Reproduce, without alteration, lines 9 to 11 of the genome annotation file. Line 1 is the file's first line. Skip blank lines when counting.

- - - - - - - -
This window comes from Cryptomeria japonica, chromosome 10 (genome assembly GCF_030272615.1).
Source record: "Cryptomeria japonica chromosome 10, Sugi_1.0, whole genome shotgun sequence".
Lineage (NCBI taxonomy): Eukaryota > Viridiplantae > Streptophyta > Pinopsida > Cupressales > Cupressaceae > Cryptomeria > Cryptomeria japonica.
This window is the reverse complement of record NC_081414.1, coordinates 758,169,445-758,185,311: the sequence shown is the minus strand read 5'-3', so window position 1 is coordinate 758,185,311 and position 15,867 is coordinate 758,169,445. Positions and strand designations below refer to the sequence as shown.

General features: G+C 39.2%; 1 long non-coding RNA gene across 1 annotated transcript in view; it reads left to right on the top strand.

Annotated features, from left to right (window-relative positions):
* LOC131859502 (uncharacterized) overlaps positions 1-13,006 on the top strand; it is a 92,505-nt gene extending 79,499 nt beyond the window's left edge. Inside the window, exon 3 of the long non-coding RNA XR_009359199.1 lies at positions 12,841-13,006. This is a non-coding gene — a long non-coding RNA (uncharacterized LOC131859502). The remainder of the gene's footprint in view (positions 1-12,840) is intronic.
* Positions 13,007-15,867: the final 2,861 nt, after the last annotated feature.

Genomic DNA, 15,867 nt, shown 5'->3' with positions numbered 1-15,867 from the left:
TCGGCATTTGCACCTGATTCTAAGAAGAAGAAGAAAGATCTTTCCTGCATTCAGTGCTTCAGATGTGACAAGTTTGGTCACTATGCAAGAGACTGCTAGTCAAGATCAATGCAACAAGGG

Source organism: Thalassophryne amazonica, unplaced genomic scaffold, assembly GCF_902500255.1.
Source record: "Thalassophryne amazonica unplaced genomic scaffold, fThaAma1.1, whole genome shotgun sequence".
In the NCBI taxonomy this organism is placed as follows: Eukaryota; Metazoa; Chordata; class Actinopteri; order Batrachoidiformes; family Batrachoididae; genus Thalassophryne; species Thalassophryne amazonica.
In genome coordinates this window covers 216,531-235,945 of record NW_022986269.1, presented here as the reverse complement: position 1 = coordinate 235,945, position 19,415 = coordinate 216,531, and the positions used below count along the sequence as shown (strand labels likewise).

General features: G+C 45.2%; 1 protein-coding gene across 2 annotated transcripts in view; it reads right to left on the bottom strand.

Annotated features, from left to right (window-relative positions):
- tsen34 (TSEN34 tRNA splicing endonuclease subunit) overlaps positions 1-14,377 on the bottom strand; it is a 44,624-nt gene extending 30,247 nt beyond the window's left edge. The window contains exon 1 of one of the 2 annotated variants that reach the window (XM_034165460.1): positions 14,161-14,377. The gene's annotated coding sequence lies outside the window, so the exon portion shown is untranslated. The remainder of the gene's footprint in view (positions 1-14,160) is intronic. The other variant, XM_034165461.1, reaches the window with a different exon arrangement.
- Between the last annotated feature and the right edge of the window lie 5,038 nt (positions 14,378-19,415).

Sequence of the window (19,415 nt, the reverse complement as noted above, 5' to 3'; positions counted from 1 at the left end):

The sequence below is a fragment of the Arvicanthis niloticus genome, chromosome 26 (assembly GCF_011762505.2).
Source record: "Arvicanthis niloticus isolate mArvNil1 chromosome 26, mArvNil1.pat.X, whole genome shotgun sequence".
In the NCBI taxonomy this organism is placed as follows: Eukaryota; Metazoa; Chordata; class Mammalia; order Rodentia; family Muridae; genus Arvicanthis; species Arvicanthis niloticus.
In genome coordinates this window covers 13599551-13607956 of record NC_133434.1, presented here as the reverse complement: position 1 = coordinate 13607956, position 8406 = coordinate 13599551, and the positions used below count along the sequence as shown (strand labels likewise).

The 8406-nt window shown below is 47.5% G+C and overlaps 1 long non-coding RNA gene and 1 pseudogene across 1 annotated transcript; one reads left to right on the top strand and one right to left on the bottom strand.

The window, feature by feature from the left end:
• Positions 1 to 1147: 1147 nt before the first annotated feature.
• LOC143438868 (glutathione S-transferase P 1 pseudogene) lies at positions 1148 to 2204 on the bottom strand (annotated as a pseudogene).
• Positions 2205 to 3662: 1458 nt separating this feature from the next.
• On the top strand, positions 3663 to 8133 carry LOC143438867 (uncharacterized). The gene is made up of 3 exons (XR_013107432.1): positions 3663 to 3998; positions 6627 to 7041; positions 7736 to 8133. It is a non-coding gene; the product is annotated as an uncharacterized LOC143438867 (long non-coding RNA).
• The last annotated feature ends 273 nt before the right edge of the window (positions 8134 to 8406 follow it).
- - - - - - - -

Genomic DNA, 15,867 nt, shown 5'->3' with positions numbered 1-15,867 from the left:
TCGGCATTTGCACCTGATTCTAAGAAGAAGAAGAAAGATCTTTCCTGCATTCAGTGCTTCAGATGTGACAAGTTTGGTCACTATGCAAGAGACTGCTAGTCAAGATCAATGCAACAAGGG

Source organism: Thalassophryne amazonica, unplaced genomic scaffold, assembly GCF_902500255.1.